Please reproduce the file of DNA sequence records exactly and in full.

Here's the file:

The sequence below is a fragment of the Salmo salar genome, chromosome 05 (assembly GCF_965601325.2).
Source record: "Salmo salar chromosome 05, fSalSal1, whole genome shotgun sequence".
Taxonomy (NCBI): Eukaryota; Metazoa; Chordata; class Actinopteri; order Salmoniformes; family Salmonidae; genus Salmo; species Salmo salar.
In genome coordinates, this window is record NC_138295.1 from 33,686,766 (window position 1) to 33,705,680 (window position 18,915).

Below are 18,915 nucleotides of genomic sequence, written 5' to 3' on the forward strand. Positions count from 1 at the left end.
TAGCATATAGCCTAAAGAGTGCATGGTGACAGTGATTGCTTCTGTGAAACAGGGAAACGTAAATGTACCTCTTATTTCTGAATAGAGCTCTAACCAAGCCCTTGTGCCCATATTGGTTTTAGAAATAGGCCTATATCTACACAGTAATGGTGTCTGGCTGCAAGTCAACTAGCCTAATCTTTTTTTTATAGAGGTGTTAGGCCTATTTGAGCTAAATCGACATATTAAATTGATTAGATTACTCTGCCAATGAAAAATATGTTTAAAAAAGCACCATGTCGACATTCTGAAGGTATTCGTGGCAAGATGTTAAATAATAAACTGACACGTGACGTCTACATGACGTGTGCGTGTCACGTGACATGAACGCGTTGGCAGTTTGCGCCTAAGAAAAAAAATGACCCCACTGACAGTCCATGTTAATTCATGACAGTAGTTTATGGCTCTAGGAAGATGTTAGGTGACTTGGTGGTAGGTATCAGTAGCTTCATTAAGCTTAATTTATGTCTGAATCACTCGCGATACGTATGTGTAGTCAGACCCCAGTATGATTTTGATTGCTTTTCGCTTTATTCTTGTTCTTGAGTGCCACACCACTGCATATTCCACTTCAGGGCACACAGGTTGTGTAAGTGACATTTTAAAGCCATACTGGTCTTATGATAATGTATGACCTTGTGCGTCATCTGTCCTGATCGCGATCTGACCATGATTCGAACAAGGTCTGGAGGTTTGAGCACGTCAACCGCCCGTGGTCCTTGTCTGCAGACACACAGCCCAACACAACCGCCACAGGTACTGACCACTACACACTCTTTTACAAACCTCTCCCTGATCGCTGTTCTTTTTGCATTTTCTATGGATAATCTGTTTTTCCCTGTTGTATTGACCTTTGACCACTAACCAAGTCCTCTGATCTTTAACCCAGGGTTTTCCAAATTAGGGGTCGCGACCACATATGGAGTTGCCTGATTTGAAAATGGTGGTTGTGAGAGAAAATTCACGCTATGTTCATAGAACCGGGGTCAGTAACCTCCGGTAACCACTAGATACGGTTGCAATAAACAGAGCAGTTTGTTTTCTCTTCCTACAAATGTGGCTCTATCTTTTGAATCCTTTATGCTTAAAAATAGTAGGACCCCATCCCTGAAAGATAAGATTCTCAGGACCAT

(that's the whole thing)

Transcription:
The sequence below is a fragment of the Salmo salar genome, chromosome 05 (assembly GCF_965601325.2).
Source record: "Salmo salar chromosome 05, fSalSal1, whole genome shotgun sequence".
Taxonomy (NCBI): Eukaryota; Metazoa; Chordata; class Actinopteri; order Salmoniformes; family Salmonidae; genus Salmo; species Salmo salar.
In genome coordinates, this window is record NC_138295.1 from 33,686,766 (window position 1) to 33,705,680 (window position 18,915).

Below are 18,915 nucleotides of genomic sequence, written 5' to 3' on the forward strand. Positions count from 1 at the left end.
TAGCATATAGCCTAAAGAGTGCATGGTGACAGTGATTGCTTCTGTGAAACAGGGAAACGTAAATGTACCTCTTATTTCTGAATAGAGCTCTAACCAAGCCCTTGTGCCCATATTGGTTTTAGAAATAGGCCTATATCTACACAGTAATGGTGTCTGGCTGCAAGTCAACTAGCCTAATCTTTTTTTTATAGAGGTGTTAGGCCTATTTGAGCTAAATCGACATATTAAATTGATTAGATTACTCTGCCAATGAAAAATATGTTTAAAAAAGCACCATGTCGACATTCTGAAGGTATTCGTGGCAAGATGTTAAATAATAAACTGACACGTGACGTCTACATGACGTGTGCGTGTCACGTGACATGAACGCGTTGGCAGTTTGCGCCTAAGAAAAAAAATGACCCCACTGACAGTCCATGTTAATTCATGACAGTAGTTTATGGCTCTAGGAAGATGTTAGGTGACTTGGTGGTAGGTATCAGTAGCTTCATTAAGCTTAATTTATGTCTGAATCACTCGCGATACGTATGTGTAGTCAGACCCCAGTATGATTTTGATTGCTTTTCGCTTTATTCTTGTTCTTGAGTGCCACACCACTGCATATTCCACTTCAGGGCACACAGGTTGTGTAAGTGACATTTTAAAGCCATACTGGTCTTATGATAATGTATGACCTTGTGCGTCATCTGTCCTGATCGCGATCTGACCATGATTCGAACAAGGTCTGGAGGTTTGAGCACGTCAACCGCCCGTGGTCCTTGTCTGCAGACACACAGCCCAACACAACCGCCACAGGTACTGACCACTACACACTCTTTTACAAACCTCTCCCTGATCGCTGTTCTTTTTGCATTTTCTATGGATAATCTGTTTTTCCCTGTTGTATTGACCTTTGACCACTAACCAAGTCCTCTGATCTTTAACCCAGGGTTTTCCAAATTAGGGGTCGCGACCACATATGGAGTTGCCTGATTTGAAAATGGTGGTTGTGAGAGAAAATTCACGCTATGTTCATAGAACCGGGGTCAGTAACCTCCGGTAACCACTAGATACGGTTGCAATAAACAGAGCAGTTTGTTTTCTCTTCCTACAAATGTGGCTCTATCTTTTGAATCCTTTATGCTTAAAAATAGTAGGACCCCATCCCTGAAAGATAAGATTCTCAGGACCAT